Government plans for a high speed rail line through Northants will be petitioned by a number of local authorities.
Last week South Northants Council, a member of 51M a group of 19 local authorities committed to opposing HS2, voted to call for the Government’s select committee to change elements of the plan.
The council will ask the committee to consider noise standards, visual impact and intrusion, local design standards, construction issues and the height of the rail line following discussions with parish councils and local opposition groups. It will also petition on the specific isssue of the A43 fly-over at Brackley and the impact on the tranquility of the district at key locations.
Councillor Rupert Fordham, portfolio holder for economic development and regeneration, said: “It is really important that parliament is made aware of the impact of HS2 and the strength of feeling against it, and that if it proceeds there are realistic proposals of mitigation in place.
“We are committed to help local residents and businesses who will be affected by the planned route, and the petition will, we hope, go some way to help reduce the impact on so many peoples’ lives and livelihoods.”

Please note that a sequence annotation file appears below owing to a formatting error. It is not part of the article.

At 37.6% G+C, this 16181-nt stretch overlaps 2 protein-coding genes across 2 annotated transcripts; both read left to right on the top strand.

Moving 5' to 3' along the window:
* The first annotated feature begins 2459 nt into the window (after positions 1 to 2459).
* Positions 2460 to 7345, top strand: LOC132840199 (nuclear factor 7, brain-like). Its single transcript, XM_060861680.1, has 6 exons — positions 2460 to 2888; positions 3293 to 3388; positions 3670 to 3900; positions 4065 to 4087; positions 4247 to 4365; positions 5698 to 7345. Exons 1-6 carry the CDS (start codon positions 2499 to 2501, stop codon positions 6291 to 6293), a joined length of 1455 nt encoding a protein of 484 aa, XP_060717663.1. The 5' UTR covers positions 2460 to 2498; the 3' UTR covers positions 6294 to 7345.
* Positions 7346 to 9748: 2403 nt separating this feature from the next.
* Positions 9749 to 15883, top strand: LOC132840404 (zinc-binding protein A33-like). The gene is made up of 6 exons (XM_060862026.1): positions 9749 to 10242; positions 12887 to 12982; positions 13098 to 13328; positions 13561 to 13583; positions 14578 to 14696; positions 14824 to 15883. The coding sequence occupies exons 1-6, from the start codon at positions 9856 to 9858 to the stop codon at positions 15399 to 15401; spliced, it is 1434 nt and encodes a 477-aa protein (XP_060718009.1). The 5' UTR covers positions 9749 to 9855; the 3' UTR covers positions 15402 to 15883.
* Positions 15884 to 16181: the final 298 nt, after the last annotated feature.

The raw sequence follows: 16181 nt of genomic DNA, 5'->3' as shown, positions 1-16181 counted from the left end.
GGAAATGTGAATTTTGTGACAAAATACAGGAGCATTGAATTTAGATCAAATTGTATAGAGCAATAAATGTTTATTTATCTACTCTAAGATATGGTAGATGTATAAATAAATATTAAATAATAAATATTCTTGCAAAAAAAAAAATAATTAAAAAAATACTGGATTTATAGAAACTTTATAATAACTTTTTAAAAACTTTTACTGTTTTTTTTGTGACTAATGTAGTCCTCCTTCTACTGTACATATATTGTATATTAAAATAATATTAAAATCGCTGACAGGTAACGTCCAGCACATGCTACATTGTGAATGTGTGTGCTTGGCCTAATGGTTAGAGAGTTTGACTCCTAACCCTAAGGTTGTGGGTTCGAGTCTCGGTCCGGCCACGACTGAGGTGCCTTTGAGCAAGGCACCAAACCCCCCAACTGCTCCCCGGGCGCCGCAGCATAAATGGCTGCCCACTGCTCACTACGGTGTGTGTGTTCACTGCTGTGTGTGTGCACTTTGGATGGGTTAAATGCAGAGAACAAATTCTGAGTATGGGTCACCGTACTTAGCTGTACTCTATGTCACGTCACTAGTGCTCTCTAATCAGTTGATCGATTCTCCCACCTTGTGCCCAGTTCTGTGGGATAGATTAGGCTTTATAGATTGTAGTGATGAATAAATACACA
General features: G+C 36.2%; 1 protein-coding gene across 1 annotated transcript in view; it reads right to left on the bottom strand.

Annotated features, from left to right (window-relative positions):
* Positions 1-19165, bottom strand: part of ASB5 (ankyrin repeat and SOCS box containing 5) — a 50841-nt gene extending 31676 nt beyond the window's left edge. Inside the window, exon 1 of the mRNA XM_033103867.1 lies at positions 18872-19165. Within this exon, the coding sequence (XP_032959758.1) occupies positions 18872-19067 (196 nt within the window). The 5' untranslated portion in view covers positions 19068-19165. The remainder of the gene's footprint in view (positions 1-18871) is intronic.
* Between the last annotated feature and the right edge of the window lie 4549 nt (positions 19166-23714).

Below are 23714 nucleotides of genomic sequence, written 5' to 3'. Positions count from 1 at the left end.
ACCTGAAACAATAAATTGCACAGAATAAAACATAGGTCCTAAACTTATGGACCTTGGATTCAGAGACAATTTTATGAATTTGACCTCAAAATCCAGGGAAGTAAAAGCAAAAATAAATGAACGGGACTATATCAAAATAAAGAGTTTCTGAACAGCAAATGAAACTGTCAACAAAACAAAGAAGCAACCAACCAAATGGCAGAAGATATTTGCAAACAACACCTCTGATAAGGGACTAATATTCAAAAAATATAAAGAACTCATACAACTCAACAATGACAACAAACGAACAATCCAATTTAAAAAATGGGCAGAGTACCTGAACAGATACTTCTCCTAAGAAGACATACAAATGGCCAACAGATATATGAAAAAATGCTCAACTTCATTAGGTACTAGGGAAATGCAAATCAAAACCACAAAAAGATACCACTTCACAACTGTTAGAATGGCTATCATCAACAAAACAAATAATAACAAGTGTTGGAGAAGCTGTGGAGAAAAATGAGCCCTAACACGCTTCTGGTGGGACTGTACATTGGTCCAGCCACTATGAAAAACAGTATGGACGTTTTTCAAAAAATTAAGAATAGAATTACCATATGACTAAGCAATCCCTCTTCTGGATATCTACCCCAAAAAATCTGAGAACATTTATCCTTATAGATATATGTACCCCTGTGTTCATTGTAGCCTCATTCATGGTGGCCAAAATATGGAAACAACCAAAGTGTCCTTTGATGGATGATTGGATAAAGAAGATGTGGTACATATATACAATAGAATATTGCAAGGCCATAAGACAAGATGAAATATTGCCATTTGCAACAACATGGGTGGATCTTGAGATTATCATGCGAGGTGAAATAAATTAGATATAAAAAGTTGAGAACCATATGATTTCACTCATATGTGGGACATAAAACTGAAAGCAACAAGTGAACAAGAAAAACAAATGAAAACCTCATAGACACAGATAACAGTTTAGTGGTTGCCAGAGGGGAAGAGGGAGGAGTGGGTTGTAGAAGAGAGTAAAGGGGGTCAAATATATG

SNC has ‘locus standi’ meaning it represents all of those affected within the district and will only petition on matters where it has a ‘reasonable’ chance of success to protect taxpayers.
So far the council has allocated £100,000 to its opposition of HS2. This money, pooled with funds from other members of 51M, paid for an independent technical and legal consultancy for the case against the plan.
Specifically the council’s petition calls for a drop in noise levels where noise mitigation is needed to take into account the greater increase in noise in rural areas. It also asks the government to look again at the ‘largely urban’ design of the scheme, recommending its rural surroundings are taken into account.
The council is asking for commitments on which roads would be used during the construction phase and the specific times compounds and construction sites would be accessed.
Finally concerns there is no height restriction for the proposals will be also be voiced, with the council asking for one to be put in place.
A second reading of the bill is likely to take place in late April or early May.